Manually setting the IFID

There is an annoying bug with Inform 7 (9.3, MacOS): I have a new cover image, but the IDE refuses to include this in the gblorb file when I publish. The old cover remains there.

Now I have created a new project and copied everything (source code, images, etc.) into it, but then of course I get a new IFID.

  • Can I set the IFID manually? (So that I can keep the old IFID.)
  • Or should I just continue with the new IFID?

In this context: Should a new release always have a new IFID? Or better not?

The IFID is stored in a file uuid.txt in the Project.inform folder. Copy that from the old project to the new one and you’ll have the same IFID as before.

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The intended semantics of the IFID are clear that new releases (that are for the same system) ought to keep the same IFID. Quoting the Treaty of Babel (my emphasis):

As with published books, where an ISBN remains the same even if the book is reprinted with corrections, the IFID should be associated with a project, not a specific story file compiled from it. A re-release with bug fixes should have the same IFID.

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Note that the uuid.txt must not end with a newline. It’s easy for one to sneak in if you’re copying a value over by hand in a text editor. But then you wind up with a bad UUID in the compiled game file. (Type VERSION, you’ll see there’s a newline before the last //. This messes up IFID tools.)

I oughta file a bug about that.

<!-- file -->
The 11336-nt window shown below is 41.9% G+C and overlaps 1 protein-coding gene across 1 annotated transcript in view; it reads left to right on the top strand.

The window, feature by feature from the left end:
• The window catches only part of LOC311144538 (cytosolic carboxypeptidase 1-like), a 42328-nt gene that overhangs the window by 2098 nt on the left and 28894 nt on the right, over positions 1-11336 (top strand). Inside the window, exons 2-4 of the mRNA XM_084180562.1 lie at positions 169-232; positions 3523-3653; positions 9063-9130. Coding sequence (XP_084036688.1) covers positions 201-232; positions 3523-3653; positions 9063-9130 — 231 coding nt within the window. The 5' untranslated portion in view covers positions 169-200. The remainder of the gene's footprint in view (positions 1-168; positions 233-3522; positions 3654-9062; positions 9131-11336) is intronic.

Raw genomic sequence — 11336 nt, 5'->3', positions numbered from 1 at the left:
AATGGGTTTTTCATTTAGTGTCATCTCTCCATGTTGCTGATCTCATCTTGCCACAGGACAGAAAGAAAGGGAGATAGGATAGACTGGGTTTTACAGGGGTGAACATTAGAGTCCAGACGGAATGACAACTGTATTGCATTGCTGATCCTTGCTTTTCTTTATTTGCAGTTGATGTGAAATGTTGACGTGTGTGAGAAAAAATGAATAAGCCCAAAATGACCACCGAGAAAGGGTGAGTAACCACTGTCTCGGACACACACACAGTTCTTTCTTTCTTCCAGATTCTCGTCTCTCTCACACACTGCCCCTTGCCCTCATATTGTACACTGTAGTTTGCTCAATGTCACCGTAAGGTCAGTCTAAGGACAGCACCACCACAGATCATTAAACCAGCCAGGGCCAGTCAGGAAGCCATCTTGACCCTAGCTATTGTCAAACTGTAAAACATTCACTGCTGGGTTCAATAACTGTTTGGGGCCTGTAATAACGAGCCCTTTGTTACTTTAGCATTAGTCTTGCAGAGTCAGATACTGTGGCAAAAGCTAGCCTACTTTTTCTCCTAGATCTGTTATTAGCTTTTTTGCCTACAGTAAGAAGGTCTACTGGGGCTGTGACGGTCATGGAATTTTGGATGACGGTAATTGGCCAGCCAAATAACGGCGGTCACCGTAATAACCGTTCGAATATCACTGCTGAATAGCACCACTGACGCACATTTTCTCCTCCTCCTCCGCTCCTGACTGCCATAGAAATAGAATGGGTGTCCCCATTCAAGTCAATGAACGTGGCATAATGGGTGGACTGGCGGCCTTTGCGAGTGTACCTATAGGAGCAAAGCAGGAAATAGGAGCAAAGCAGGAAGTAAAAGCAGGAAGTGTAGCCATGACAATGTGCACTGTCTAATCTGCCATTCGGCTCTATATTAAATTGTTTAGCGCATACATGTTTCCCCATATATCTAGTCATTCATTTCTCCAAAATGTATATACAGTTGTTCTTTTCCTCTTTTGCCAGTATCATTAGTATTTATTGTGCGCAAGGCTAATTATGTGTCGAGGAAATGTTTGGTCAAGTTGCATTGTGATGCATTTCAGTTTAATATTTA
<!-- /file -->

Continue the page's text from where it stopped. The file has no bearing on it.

(If you copy the entire uuid.txt file, this isn’t a problem.)

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Which I think means it’s technically not a valid text file according to POSIX—the sort of pedantry that usually doesn’t matter but helps when you’re arguing that something is a bug!

Thanks for the clarification!

(I mean, I can see one might be nervous about manually fiddling with this under-the-bonnet looking thing; I can imagine other, non-IF contexts where changing/duplicating this sort of ID would be a bad idea, confusing tools or leaving your project in an inconsistent state. I am assuming that, given the original purpose of the IFID, any IF authoring tooling like Inform 7 or Twine isn’t going to have a problem with it.)

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I just changed the IFID in the uuid.txt and now the old cover is again shown as icon for the gblorb file. I have no idea where this is coming from. Is the Inform IDE getting the image from a database on the internet?

The IDE can’t do anything as radical as that.

So, you’ve put everything in a new project, including the new UUID, and you say you’re getting the old cover image in the build? It must either be in a cache that’s not being flushed, or there are problems with the image names or image file types, or a mixture of both. The file names/types has been an ongoing source of annoyances for people with the way Inform handles cover images.

Maybe you have a copy of the old image hanging around sneakily, or the new image is somehow being judged to be incompatible (by file/image type, or by name) and so the IDE refers back to the cached version, or grabs onto the old image which is named correctly, or just the file it used before – something along these lines.